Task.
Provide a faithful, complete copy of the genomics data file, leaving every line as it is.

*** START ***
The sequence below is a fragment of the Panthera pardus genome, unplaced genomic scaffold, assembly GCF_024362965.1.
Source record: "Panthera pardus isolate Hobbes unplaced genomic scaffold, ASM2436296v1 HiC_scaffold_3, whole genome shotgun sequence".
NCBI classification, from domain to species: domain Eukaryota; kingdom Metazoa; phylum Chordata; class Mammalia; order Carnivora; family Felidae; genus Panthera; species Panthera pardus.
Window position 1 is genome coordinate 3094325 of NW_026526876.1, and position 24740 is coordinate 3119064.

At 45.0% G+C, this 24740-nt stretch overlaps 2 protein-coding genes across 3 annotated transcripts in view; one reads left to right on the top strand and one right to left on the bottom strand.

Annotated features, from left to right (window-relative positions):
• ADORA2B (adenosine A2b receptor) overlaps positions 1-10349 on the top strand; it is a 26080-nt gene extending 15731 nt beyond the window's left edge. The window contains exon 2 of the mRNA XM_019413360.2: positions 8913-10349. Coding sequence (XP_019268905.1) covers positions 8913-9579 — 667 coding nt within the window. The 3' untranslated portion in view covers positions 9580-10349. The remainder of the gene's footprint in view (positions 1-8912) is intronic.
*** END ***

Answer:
The sequence below is a fragment of the Panthera pardus genome, unplaced genomic scaffold, assembly GCF_024362965.1.
Source record: "Panthera pardus isolate Hobbes unplaced genomic scaffold, ASM2436296v1 HiC_scaffold_3, whole genome shotgun sequence".
NCBI classification, from domain to species: domain Eukaryota; kingdom Metazoa; phylum Chordata; class Mammalia; order Carnivora; family Felidae; genus Panthera; species Panthera pardus.
Window position 1 is genome coordinate 3094325 of NW_026526876.1, and position 24740 is coordinate 3119064.

At 45.0% G+C, this 24740-nt stretch overlaps 2 protein-coding genes across 3 annotated transcripts in view; one reads left to right on the top strand and one right to left on the bottom strand.

Annotated features, from left to right (window-relative positions):
• ADORA2B (adenosine A2b receptor) overlaps positions 1-10349 on the top strand; it is a 26080-nt gene extending 15731 nt beyond the window's left edge. The window contains exon 2 of the mRNA XM_019413360.2: positions 8913-10349. Coding sequence (XP_019268905.1) covers positions 8913-9579 — 667 coding nt within the window. The 3' untranslated portion in view covers positions 9580-10349. The remainder of the gene's footprint in view (positions 1-8912) is intronic.